A heavy marine layer and calm winds overnight helped crews fighting the Canyon Fire at Vandenberg Air Force Base boost containment to 50 percent on Wednesday.
The fire is now at 12,353 acres, according to a VAFB news release, with 1,056 firefighters working the blaze.
Crews focused Wednesday on shoring up containment lines along base boundaries and around key launch facilities ahead of a weather forecast that is calling for increased winds of up to 30 mph later this week.
Meanwhile, with limited information about the fire’s advancing flames, owners of horses stabled on nearby land rallied to ensure the equines were safe, with one member climbing a ridge to monitor the proximity.
More than 100 horses typically are housed at La Salle Stables in a canyon next to Vandenberg, but far fewer remained Tuesday because of voluntary evacuations.
While conditions appeared to be improving, trucks hitched to trailers still remained at the ready on Tuesday.
Since the fire started Saturday evening, sending up huge clouds of smoke, owners have been frustrated at the lack of information about the fire’s progress and other specific details typically provided from civilian firefighting authorities.
Horses were moved Sunday and Monday as evacuation warnings were issued for La Salle and Miguelito canyons because of the fire’s extreme behavior.
“I think the only hard issue this time around was not very much communication from Vandenberg,” said Sydney Greer, a horse owner at La Salle Stables.
With sparse official information, horse owners took matters into their own hands. John Stamper has spent hours at the site, occasionally driving to the top of the ridge to assess how close flames were to stables and pastures.
“The majority of our communication is coming from him — he’s been up on the ridge,” Adelia Emerson said. “Staying here morning, day and night.”
“He’s our hero here,” Greer said of Stamper.
“I think the only hard issue this time around was not very much communication from Vandenberg.
Sydney Greer, a horse owner at La Salle Stables
With today’s technology, the information appears to be in a funnel effect, she added.
“It’s just not getting disseminated where it needs to be for people involved in the crisis,” Greer said.
The horses that have left La Salle were relocated to property of friends and acquaintances around the Lompoc and Santa Ynez valleys.
Firefighters tried to convince Stamper to leave the site Monday night.
“I stayed in my horse trailer last night here just to make sure I could keep an eye on it and go up there when I need to, just to make sure that these the horses that were left stayed safe,” Stamper said.
Horse owners showed their appreciation to the firefighters by bringing crews snacks.
“Everybody came together here,” Greer said. “It was really great see that.”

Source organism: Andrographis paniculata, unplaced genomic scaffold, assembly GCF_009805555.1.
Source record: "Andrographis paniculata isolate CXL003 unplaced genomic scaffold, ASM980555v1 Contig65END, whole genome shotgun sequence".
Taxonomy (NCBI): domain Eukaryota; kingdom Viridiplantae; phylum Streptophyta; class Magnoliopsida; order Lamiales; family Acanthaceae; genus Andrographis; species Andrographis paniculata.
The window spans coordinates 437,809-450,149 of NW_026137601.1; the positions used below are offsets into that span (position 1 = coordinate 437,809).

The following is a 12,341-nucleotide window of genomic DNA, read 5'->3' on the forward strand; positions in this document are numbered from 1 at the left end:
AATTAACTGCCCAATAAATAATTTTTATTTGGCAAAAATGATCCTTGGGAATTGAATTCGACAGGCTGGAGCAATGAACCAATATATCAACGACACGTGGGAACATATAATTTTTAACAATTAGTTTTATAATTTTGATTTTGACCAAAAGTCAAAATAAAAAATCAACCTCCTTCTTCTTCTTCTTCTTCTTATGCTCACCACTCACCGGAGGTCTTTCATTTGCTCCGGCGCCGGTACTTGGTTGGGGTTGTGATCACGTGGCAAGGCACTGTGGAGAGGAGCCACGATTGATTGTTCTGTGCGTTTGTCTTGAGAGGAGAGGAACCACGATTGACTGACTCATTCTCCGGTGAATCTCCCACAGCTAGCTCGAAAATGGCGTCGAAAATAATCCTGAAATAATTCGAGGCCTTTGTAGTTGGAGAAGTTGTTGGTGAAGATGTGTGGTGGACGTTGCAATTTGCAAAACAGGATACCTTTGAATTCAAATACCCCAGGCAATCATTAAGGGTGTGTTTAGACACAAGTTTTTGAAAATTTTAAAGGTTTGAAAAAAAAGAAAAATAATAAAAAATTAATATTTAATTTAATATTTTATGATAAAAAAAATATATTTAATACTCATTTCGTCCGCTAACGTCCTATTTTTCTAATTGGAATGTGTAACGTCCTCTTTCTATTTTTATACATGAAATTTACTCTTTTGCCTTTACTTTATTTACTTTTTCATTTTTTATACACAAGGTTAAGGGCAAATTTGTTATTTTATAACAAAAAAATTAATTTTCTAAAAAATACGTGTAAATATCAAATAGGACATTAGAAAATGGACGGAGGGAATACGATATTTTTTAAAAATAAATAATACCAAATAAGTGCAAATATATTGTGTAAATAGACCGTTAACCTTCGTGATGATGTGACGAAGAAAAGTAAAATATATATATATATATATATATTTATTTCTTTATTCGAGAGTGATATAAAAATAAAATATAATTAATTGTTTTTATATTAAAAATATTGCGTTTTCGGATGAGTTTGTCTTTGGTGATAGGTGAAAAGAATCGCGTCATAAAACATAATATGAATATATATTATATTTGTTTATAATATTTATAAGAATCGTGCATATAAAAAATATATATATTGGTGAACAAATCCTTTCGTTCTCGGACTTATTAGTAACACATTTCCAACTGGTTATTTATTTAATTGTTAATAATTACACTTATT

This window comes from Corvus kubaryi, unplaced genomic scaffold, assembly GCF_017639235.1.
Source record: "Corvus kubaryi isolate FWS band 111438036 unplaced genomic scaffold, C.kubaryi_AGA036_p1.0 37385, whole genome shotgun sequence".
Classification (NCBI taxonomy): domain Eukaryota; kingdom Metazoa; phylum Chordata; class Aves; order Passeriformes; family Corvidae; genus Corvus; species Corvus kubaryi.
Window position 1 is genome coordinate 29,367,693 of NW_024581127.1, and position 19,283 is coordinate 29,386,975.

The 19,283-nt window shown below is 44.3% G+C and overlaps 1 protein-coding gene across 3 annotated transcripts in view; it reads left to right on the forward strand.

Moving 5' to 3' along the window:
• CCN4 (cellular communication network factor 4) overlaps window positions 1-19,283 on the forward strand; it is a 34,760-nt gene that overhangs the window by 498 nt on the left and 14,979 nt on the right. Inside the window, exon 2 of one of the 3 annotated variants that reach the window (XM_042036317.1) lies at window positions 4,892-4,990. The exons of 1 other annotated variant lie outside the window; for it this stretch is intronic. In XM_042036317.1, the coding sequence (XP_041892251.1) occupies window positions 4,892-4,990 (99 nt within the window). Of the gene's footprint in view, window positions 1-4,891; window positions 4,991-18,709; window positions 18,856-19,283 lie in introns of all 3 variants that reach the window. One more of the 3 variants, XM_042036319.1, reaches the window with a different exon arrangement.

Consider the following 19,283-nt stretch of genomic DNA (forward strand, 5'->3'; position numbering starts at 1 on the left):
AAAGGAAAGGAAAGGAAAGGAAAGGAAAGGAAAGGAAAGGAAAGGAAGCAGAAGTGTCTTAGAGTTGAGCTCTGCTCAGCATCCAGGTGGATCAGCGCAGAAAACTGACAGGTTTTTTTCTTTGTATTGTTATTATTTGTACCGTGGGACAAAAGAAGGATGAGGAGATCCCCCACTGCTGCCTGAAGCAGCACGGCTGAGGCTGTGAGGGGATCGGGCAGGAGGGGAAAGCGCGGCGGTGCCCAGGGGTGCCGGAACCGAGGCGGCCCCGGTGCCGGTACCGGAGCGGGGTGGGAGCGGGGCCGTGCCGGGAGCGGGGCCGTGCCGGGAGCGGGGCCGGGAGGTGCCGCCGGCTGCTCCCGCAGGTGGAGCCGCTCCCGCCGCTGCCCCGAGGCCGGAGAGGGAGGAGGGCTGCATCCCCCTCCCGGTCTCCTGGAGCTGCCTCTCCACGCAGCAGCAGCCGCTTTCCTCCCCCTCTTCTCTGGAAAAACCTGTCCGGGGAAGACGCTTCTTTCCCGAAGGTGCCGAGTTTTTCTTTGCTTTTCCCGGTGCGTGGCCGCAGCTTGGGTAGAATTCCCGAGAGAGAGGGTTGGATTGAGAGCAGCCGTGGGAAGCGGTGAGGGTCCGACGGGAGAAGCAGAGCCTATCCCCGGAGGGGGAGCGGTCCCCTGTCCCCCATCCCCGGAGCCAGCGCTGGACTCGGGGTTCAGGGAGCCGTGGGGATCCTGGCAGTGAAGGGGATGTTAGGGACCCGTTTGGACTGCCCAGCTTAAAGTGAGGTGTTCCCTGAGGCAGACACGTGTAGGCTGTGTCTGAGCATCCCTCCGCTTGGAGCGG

On Tuesday, with less smoke enveloping the area, fire engines from Ventura County agencies sat nearby.
Firefighter Chad Carroll from Oxnard Fire Department paused to pet the horses coming to the fence to greet him.
“It’s fun having the horses here,” Carroll said.
Evacuation warnings for La Salle Canyon and Miguelito Canyon should be lifted in the next few days, said Capt. Dave Zaniboni of the Santa Barbara County Fire Department.
Vandenberg officials are requiring that most of the information about the incident come from their staff. But a lieutenant said information must go through several levels of approval before public affairs can release details.
On Saturday, they waited five hours before issuing the first update about the incident, and acreage numbers have been hours behind updates given through fire sources.
“Cooler weather aided fire crews with building containment lines along the eastern edge of the fire today. The fire remained active on the northern portions, however, crews were able to engage the front line of the blaze directly and successfully established several containment lines along that front,” Vandenberg officials said.
Crews also established fire breaks along the east and west boundaries Tuesday, with Wednesday’s goal being working to strengthen those areas to further protect the base’s critical launch complexes and prevent the fire from spreading off base property.
“Been granted access to our pad for a least the next several hours,” Bruno said.
Five hours later he added, “Team making the most of access,” explaining they installed a backup generator and more support equipment.
When the Atlas V rocket’s departure was delayed Sunday morning, officials said the next attempt would not occur before Sept. 26, but depended on Western Range availability.
Since South Base must be evacuated because of the safety reasons during the launch, a new departure date is pending firefighting progress.